As World Population Hits 7 Billion, Agriculture Feels The Pressure
October 31, 2011 will mark the first time in history that seven billion humans will populate the planet, according to a recent United Nations report. The Executive Director of the UN’s Population Fund called the prediction “both a challenge and an opportunity,” noting that “globally, people are living longer, healthier lives and choosing to have smaller families.”
Commodity markets were already feeling pressure far in advance of the announcement as China placed record orders for feed grains to meet the demands of growing domestic protein consumption. The U.S. Grains Council projects that China will need to import 5-10 million tons of corn for the 2011/12 season, a huge increase from USDA’s estimate of 2 million tons for that period.
About the same time, the UN also updated its grain supply forecasts, noting that world markets remained remarkably tight. So while it seems that the world will slide by with enough food to accommodate its seven billionth inhabitant, the world population is expected to increase by another third by the end of the century.
No respected authority is arguing whether or not we’ll need more food. That’s a certainty. But farmers in the U.S. might have been surprised that the very policy that is in place to help ensure that America’s food production system is efficient and effective – crop insurance – is again under the microscope and was recently targeted by the White House for an additional $8 billion in cuts in the next decade.
That suggestion received a chilly, bi-partisan reception on the Hill by crop insurance champions of all stripes. U.S. Representative Frank Lucas (R-OK), Chairman of the House Agriculture Committee, and U.S. Senator Pat Roberts (R-KS), Ranking Member of the Senate Agriculture Committee, responded quickly, noting that although agriculture has and will continue to do its part to help balance the budget, “The President’s policy priorities reveal a lack of knowledge of production agriculture and fail to recognize how wholesale changes to farm policy would impact the people who feed us.”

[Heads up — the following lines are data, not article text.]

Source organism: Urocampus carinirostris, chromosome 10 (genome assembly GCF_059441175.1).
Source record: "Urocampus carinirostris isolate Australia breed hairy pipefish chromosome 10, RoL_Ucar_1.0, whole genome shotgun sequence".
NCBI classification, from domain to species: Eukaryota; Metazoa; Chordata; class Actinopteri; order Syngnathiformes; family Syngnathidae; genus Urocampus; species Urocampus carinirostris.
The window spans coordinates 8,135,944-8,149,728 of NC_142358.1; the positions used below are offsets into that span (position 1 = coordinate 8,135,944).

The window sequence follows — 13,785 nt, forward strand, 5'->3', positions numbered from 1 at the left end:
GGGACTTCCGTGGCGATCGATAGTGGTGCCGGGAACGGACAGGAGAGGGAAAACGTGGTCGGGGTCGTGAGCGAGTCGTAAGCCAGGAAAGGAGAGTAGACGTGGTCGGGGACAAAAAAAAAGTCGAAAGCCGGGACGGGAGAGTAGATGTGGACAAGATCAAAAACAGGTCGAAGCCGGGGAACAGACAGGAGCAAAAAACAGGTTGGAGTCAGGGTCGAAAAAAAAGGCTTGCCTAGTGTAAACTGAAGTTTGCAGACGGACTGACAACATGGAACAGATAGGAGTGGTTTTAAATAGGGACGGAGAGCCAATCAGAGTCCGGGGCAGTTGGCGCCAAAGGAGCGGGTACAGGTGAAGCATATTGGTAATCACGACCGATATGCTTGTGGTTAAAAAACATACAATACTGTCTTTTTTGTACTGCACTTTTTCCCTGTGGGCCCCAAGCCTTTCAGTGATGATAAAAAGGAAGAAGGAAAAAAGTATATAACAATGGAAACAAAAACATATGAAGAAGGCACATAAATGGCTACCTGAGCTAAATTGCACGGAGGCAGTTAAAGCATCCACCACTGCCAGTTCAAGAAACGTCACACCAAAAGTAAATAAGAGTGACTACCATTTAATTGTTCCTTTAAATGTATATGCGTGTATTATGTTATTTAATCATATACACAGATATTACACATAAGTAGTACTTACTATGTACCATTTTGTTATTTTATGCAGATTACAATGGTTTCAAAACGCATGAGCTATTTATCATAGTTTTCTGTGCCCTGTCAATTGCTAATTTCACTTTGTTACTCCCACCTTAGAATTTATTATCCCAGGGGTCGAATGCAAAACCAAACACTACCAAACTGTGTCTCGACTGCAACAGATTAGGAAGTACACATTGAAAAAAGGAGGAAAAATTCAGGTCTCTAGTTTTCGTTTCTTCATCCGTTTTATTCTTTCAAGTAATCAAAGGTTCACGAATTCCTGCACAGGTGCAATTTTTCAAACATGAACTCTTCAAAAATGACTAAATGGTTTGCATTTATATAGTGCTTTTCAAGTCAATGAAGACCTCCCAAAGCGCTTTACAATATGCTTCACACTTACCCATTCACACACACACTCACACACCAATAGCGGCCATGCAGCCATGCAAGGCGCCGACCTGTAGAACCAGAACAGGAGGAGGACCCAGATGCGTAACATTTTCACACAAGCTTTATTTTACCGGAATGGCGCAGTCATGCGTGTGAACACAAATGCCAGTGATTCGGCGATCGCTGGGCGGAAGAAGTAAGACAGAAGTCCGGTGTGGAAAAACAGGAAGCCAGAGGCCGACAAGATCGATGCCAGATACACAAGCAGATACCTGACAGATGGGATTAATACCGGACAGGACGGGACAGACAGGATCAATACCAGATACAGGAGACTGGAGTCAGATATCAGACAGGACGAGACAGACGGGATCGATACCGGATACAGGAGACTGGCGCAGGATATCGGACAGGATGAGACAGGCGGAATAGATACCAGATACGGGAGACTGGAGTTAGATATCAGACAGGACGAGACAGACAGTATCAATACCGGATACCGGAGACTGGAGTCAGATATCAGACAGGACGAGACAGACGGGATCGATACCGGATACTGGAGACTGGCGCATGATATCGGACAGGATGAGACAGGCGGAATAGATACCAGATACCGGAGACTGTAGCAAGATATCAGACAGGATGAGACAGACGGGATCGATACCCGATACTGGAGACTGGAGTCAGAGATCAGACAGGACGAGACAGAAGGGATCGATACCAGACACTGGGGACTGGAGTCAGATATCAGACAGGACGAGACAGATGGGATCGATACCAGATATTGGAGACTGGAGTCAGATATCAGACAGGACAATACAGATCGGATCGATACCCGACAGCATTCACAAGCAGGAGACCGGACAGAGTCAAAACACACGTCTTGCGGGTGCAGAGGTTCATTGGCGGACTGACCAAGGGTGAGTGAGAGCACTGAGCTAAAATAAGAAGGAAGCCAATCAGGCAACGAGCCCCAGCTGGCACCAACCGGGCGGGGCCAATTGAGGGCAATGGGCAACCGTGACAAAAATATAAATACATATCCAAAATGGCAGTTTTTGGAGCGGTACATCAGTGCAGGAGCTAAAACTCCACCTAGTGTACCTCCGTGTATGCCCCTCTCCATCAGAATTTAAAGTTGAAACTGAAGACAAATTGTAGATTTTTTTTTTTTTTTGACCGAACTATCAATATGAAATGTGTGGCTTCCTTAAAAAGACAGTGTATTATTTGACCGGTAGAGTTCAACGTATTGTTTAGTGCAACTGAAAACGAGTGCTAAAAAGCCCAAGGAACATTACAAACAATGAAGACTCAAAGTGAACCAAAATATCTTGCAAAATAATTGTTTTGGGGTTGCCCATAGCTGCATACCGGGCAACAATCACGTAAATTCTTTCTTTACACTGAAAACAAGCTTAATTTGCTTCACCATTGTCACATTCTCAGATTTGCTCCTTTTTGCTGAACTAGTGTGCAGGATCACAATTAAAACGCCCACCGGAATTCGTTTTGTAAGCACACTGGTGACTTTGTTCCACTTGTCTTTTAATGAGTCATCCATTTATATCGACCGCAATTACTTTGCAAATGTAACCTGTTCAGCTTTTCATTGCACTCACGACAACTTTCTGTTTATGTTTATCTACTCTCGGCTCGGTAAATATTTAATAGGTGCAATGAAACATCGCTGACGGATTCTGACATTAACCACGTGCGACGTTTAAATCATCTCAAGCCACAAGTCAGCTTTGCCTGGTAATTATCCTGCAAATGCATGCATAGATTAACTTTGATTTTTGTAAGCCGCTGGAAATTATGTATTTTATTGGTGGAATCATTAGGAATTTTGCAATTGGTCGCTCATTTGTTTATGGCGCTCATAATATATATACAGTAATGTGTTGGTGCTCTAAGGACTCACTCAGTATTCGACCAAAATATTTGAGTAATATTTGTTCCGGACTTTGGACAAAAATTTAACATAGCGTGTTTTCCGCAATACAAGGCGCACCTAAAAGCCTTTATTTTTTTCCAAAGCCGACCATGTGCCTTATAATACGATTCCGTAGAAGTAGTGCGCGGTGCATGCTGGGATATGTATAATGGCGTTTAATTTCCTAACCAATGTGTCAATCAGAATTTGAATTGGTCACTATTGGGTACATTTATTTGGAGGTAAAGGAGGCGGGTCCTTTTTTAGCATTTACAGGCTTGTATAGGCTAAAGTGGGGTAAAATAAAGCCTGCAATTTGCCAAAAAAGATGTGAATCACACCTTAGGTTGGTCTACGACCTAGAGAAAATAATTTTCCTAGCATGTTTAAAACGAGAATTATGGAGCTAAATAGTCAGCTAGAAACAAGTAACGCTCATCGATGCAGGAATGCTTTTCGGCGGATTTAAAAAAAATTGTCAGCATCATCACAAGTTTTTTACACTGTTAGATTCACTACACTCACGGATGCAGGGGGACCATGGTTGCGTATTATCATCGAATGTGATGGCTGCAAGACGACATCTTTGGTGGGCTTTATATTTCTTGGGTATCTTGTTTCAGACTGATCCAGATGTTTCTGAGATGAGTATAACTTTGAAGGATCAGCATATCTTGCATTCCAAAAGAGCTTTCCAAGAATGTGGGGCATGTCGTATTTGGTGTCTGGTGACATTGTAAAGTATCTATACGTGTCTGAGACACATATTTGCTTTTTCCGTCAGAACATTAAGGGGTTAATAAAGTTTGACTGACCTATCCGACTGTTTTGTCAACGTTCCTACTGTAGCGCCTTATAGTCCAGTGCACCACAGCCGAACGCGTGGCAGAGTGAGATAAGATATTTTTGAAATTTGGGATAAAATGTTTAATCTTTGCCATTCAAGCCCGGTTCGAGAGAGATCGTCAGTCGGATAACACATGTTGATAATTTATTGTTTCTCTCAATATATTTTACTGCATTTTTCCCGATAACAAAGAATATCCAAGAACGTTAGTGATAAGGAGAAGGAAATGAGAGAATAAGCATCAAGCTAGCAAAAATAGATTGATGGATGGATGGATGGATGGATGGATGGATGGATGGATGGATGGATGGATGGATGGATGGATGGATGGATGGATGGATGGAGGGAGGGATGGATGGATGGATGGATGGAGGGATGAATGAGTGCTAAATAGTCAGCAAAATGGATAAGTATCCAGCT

“For example,” they said, “cutting $8 billion from the crop insurance program puts the entire program at risk. We have heard again and again from producers that crop insurance is the best risk management tool available. In jeopardizing this program, the President turns a deaf ear to America’s farmers.”
South Dakota’s Senator John Thune (R) agreed and stressed the importance that agricultural budget-cutting decisions should be left to those who understand how each program works, urging that the cuts “can’t be tilted and weighed too heavily against our farmers.”
But Democrats had a lot to say about crop insurance as well. Senate Agriculture Committee Chairwoman Debbie Stabenow (D-MI) reiterated the view of Roberts and Lucas in a recent statement. “Agriculture will do its fair share in helping to reduce the deficit, but as I’ve always said, decisions on where those cuts come from should be made by the Agriculture Committee, where we constantly receive input from farmers and others in the agriculture community,” she said. “Farmers across the country have made it very clear that maintaining crop insurance and responsible risk management tools are critical, especially as droughts, floods, and devastating storms have battered farms across the country.”
Arkansas Senator Mark Pryor (D) was even more blunt during his weekly conference call with reporters. “Rural America is going to take it on the chin, and that is what you see with the Obama plan,” Pryor said.
Rep. Collin Peterson (MN), the top Democrat on the House Agriculture Committee, was likewise critical, especially when it came to one component of farm policy, which he considers essential to rural America’s success. “I’m very opposed to cutting more from crop insurance,” Rep. Collin Peterson (D-MN) said, explaining that a program this important cannot withstand cuts of that magnitude again, the way it did in 2008.
Despite its broad coattails of political support, crop insurance is again under scrutiny. The question becomes how much more can the budget committee take before the policy itself becomes impotent when calamity strikes the farm?
And the answer to the question will hold serious ramifications, not just for the U.S. farmers and ranchers, but also for the growing number of hungry mouths to feed.